Bahá’ís throughout the world commemorate the Birth of The Báb Who was born before dawn on 19 October 1819.

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The Báb [1819-1850], Prophet-Founder of the Babí Faith was the Prophet-Herald of the Bah á’í Faith. The expressed mission of The Báb was to proclaim the imminent arrival of “Him Whom God shall make manifest,” namely Bahá’u’lláh (1817-1892), the Founder of the Bahá’í Faith. [The title “Báb” means “the Gate” in Arabic.] This mission was somewhat similar to the mission of John the Baptist in appearing just prior to the Advent of The Christ. All Revealed Religions have had Precursors like John the Baptist before The Christ or Salmán just before the Advent of Muhammad, Whose duty it was to prepare the people for the imminent arrival of the Prophet-Founders of Their respective Faiths. The Báb, however, was in Himself a Major Manifestation of God and therefore His Revealed Religion an Independent Religion and not a sect, and while His Ministry lasted but nineteen short years, its impact will be felt throughout the world for at least a thousand, if not thousands of years in the future development of an ever-evolving mankind. It is a Bahá’í Teaching just as it is in previous Revealed Religions that as mankind evolves and in capable of receiving greater instruction and guidance Manifestations of God are sent to provide that instruction and guidance as the Mouthpiece of God in Their respective historical periods.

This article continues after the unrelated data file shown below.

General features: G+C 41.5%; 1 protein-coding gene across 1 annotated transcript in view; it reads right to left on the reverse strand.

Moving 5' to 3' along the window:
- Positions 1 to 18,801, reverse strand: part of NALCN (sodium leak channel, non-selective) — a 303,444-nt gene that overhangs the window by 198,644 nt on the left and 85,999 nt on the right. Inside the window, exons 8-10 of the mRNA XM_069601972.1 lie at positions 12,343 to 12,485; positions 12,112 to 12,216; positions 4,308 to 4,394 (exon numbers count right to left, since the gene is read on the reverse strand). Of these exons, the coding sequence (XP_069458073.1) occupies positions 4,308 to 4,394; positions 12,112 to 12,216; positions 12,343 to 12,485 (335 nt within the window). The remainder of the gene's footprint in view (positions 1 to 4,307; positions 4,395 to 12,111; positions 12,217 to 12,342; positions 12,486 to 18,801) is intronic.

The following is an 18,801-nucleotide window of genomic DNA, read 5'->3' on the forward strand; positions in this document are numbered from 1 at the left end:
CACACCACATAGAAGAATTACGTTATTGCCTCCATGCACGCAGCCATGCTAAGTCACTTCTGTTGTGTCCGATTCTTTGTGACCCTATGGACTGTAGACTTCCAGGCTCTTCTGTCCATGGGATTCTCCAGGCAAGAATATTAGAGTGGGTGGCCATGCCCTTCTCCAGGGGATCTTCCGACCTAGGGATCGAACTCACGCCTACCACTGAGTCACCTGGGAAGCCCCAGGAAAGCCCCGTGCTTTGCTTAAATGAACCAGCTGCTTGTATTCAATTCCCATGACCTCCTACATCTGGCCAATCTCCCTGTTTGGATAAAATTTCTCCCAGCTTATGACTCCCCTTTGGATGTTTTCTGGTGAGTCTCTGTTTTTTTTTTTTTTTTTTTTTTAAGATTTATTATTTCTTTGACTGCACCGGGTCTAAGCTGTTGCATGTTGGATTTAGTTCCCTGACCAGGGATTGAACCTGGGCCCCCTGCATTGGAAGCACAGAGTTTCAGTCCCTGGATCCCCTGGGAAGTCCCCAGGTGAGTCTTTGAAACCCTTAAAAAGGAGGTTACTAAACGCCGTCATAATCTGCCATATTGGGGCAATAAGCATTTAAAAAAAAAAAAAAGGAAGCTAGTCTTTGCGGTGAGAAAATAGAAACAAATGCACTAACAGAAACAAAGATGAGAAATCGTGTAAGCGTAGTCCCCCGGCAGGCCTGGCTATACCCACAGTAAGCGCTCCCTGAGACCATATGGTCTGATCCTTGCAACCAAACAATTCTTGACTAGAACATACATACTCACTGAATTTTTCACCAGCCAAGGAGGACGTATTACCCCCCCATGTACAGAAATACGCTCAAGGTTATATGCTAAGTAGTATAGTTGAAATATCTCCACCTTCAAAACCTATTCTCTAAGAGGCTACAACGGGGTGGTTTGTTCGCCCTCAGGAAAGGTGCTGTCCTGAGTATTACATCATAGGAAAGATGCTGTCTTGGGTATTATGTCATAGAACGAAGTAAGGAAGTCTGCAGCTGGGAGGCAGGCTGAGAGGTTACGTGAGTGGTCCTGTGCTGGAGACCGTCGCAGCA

On October 19 [after sunset when the Bahá’í day begins] or October 20 [before sunset when the Bahá’í day ends], Bahá’ís observe this Holy Day by abstaining from work. There are no prescribed ceremonies, but gatherings usually involve prayers, devotional readings, music and fellowship.

On May 23, 1844, in Shiráz, Persia, The Báb announced the impending appearance of the Messenger of God awaited by all the peoples of the world. Following this announcement, The Báb was persecuted by members of the dominant Muslim clergy in what is now Iran. The Báb was arrested, beaten and imprisoned, and, on July 9, 1850, was executed in the public square of the city of Tabríz. Some 20,000 of His followers perished in a series of massacres throughout Persia.

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